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Oliver Wendell Holmes, Jr. (1841-1935)

Oliver Wendell Holmes, Jr., was born in Boston, Massachusetts, and was named after his famous father, the writer and physician. After his service in the American Civil War, he entered Harvard Law School and subsequently became a professor there. He was appointed to the U.S. Supreme Court in 1902 where he remained for three decades. He became one of the founders of the “legal realism” school (White, 2006). This school is based on the conception of the judicial process whereby judges are responsible for formulating law, rather than merely finding it in law books. The judge always has to exercise choice when making a decision by deciding which principle will prevail and which party will win. According to the legal realists’ position, judges make decisions on the basis of their conceptions of justness before resorting to formal legal precedents. Such precedents can be found or developed to support almost any outcome. The real decisions are based on the judge’s notion of justness, conditioned, in part, by values, personal background, predilections, and so forth. They are then rationalized in the written opinion (Holmes, 2004 [1897]).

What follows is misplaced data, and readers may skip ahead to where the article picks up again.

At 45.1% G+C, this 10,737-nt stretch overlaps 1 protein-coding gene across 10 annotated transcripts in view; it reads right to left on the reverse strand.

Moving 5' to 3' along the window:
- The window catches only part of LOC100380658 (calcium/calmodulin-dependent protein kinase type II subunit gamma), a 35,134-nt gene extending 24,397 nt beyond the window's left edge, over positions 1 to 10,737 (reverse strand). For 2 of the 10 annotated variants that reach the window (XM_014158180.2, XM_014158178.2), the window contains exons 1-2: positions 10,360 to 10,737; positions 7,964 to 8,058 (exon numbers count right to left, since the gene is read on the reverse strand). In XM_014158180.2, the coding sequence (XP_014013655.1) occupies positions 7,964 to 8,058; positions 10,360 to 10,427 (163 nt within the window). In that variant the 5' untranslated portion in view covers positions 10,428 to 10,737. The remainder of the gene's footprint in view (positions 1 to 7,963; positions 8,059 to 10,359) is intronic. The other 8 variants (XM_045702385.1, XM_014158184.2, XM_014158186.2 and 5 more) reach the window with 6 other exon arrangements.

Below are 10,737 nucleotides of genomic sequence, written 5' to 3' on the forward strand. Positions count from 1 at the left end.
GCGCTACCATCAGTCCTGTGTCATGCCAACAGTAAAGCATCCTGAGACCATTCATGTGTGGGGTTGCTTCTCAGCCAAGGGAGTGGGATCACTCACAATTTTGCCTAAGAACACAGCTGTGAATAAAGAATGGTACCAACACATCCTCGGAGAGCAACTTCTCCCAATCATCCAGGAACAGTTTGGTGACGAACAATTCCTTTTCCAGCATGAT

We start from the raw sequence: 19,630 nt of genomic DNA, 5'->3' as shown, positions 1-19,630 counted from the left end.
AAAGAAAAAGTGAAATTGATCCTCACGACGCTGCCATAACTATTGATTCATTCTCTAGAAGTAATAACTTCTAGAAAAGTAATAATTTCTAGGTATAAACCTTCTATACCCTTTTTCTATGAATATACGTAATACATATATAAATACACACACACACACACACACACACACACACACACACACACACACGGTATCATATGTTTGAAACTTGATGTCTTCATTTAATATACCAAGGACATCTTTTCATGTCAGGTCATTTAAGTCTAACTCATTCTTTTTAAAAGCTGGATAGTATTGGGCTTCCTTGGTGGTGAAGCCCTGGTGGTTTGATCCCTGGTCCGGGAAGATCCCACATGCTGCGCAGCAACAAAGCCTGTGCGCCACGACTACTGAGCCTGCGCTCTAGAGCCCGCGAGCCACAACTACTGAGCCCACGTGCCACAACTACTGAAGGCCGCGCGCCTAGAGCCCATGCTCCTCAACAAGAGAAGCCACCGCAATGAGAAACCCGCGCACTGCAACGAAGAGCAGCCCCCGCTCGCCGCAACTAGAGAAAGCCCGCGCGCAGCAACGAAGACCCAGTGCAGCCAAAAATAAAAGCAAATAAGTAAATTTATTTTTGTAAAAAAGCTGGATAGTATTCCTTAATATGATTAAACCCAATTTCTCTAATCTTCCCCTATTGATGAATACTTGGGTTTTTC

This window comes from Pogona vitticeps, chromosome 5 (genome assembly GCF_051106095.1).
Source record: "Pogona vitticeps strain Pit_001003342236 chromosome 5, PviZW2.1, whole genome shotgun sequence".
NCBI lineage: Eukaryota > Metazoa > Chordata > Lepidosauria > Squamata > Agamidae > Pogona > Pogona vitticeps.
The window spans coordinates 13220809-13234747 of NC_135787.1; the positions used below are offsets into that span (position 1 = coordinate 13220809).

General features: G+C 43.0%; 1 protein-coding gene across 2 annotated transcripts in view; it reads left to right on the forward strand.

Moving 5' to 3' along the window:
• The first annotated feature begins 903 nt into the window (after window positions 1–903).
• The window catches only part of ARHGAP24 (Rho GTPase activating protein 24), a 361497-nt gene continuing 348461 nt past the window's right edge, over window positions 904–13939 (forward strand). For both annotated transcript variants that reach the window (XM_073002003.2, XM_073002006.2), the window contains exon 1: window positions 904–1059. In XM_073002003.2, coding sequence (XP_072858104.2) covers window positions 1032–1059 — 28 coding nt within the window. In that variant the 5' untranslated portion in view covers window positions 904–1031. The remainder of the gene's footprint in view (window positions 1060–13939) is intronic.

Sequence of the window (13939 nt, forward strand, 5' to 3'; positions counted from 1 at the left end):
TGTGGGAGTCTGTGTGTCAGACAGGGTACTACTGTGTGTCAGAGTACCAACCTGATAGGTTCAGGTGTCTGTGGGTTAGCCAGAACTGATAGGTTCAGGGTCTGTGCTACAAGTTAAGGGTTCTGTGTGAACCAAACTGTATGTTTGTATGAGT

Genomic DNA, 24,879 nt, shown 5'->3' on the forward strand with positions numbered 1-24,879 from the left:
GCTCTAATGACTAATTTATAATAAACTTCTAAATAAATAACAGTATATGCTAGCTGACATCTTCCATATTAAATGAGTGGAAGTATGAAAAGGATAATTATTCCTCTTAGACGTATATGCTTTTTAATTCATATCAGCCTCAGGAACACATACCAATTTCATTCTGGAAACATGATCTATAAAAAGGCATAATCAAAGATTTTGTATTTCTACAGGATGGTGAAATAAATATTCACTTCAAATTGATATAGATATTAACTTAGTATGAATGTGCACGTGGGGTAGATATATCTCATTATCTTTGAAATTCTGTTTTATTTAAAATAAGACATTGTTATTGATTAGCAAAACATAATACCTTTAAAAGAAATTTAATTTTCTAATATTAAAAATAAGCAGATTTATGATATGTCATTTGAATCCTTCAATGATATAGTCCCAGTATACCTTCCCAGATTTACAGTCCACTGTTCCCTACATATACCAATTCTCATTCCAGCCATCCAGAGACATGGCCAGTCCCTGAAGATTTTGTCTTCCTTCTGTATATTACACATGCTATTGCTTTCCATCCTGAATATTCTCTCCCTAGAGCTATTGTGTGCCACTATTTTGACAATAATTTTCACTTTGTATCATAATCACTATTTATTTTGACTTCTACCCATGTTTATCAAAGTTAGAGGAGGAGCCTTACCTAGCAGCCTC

Holmes stresses the limits that are set to the use of deductive logic in the solution of legal problems. He postulates that the life of law has been experience and not logic and maintains that only judges or lawyers who are acquainted with the historical, social, and economic aspects of the law will be in a position to fulfill their functions properly.

Holmes assigned a large role to historical and social forces in the life of law, while deemphasizing the ethical and ideal elements. Although he admitted that moral principles are influential in the initial formulation of the rules of law, he identified morality with the taste and value preferences of shifting power groups in society. His basic philosophy was that life is essentially a Darwinian struggle for existence and that the goal of social effort was to “build a race” rather than to strive for the attainment of humanitarian ethical objectives.

 
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